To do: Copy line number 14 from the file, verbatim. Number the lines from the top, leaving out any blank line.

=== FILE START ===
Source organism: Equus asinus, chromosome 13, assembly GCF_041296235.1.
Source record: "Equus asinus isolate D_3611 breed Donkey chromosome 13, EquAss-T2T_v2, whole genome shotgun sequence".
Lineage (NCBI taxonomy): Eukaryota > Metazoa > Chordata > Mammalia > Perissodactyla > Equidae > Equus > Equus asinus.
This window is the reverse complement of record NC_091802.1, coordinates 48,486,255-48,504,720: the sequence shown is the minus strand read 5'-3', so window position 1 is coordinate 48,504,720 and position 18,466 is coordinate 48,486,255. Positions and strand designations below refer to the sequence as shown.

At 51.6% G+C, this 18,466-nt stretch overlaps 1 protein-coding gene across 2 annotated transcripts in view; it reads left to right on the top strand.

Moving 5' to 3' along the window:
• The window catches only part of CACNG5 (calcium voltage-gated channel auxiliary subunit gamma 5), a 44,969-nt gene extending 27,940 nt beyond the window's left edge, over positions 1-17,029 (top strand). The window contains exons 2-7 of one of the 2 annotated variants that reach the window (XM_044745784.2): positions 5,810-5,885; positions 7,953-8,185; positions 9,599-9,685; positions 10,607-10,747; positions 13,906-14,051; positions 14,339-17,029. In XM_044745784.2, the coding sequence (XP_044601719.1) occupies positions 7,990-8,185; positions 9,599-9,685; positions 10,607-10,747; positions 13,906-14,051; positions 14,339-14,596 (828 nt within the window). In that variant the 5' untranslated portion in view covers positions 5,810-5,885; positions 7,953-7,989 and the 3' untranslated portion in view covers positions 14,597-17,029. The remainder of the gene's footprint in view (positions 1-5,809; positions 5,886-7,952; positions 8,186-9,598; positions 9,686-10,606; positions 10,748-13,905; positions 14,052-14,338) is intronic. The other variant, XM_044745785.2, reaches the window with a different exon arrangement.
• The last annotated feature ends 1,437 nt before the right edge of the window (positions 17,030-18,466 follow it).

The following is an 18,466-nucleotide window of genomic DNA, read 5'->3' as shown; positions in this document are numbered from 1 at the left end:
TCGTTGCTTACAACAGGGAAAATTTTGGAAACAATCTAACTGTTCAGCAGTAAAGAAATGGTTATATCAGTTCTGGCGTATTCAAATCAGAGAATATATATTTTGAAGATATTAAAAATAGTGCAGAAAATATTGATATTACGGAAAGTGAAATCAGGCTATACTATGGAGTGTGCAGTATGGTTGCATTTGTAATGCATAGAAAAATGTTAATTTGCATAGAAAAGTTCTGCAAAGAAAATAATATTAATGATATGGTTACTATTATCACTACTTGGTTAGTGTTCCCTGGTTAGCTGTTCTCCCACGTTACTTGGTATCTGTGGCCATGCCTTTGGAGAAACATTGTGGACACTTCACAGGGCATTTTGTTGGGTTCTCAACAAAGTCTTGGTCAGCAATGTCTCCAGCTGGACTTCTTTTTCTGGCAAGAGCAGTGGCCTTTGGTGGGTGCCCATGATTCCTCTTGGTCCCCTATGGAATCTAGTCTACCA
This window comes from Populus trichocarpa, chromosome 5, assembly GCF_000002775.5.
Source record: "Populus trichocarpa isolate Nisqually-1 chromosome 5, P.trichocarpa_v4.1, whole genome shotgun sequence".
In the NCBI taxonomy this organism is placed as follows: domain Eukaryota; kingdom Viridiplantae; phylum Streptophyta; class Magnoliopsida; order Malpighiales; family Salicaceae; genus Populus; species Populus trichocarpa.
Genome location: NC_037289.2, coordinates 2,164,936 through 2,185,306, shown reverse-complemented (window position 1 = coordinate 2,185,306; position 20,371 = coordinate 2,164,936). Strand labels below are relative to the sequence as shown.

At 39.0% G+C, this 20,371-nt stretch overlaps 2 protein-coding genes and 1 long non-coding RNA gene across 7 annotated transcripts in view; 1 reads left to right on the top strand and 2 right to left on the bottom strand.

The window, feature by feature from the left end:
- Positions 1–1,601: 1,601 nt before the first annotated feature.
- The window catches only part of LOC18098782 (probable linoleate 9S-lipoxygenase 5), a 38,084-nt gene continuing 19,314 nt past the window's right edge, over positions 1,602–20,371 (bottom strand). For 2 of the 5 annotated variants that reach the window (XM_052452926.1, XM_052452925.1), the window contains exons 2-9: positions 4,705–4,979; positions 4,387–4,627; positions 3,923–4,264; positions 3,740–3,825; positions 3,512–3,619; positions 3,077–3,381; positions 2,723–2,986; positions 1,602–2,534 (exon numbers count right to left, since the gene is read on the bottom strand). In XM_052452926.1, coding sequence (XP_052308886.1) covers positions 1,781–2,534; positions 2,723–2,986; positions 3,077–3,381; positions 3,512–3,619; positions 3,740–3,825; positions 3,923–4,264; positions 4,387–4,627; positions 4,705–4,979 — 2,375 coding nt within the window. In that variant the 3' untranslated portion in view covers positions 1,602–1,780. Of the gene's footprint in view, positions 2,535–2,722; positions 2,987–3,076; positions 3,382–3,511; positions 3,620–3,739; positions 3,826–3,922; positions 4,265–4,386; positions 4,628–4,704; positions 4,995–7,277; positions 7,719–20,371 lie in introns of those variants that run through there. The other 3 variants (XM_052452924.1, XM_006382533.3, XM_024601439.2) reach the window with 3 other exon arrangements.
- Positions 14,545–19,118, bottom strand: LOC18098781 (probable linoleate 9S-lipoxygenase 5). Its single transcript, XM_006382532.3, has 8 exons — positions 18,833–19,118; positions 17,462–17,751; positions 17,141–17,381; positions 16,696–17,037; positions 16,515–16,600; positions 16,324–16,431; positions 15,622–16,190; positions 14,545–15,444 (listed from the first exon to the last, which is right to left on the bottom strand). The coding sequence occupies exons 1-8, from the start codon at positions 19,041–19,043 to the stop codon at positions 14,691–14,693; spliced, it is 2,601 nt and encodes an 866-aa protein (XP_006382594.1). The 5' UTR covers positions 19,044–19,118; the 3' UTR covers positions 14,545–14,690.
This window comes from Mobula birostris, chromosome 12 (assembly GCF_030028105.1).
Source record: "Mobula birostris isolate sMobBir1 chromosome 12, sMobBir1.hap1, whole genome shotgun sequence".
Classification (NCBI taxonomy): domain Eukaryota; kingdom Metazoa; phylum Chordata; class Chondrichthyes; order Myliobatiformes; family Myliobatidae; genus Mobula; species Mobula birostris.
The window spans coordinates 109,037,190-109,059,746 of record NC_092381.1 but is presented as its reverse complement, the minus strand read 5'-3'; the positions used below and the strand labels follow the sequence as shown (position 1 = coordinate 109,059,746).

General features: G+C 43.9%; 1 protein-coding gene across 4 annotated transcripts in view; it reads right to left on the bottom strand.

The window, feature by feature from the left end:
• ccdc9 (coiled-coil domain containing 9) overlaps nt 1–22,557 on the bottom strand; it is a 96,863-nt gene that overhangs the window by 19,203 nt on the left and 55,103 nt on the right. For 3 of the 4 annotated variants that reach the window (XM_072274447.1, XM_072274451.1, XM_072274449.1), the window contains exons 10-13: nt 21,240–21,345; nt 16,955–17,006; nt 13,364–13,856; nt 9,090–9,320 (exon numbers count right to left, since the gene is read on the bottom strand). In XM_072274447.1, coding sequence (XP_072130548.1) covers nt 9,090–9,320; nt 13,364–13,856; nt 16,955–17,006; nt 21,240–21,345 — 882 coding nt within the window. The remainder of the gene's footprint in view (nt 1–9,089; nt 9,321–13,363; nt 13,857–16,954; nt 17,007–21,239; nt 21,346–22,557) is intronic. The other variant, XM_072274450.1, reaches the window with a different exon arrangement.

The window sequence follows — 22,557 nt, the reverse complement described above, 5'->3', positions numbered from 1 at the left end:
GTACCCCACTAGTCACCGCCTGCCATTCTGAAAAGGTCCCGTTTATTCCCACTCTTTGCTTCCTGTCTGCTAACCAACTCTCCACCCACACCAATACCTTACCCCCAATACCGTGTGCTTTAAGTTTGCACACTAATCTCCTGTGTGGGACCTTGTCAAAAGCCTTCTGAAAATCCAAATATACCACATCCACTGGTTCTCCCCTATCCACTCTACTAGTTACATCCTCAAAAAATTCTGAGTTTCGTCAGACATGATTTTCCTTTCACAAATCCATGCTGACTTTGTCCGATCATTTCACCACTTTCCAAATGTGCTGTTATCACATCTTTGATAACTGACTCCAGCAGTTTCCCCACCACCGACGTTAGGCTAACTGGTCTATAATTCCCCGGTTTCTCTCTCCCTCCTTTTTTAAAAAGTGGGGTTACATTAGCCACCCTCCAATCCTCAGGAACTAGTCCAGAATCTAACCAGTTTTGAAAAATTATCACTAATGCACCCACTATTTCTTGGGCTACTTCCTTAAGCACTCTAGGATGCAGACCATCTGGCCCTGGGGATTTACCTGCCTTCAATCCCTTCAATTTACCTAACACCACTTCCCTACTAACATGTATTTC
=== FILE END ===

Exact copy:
Genome location: NC_037289.2, coordinates 2,164,936 through 2,185,306, shown reverse-complemented (window position 1 = coordinate 2,185,306; position 20,371 = coordinate 2,164,936). Strand labels below are relative to the sequence as shown.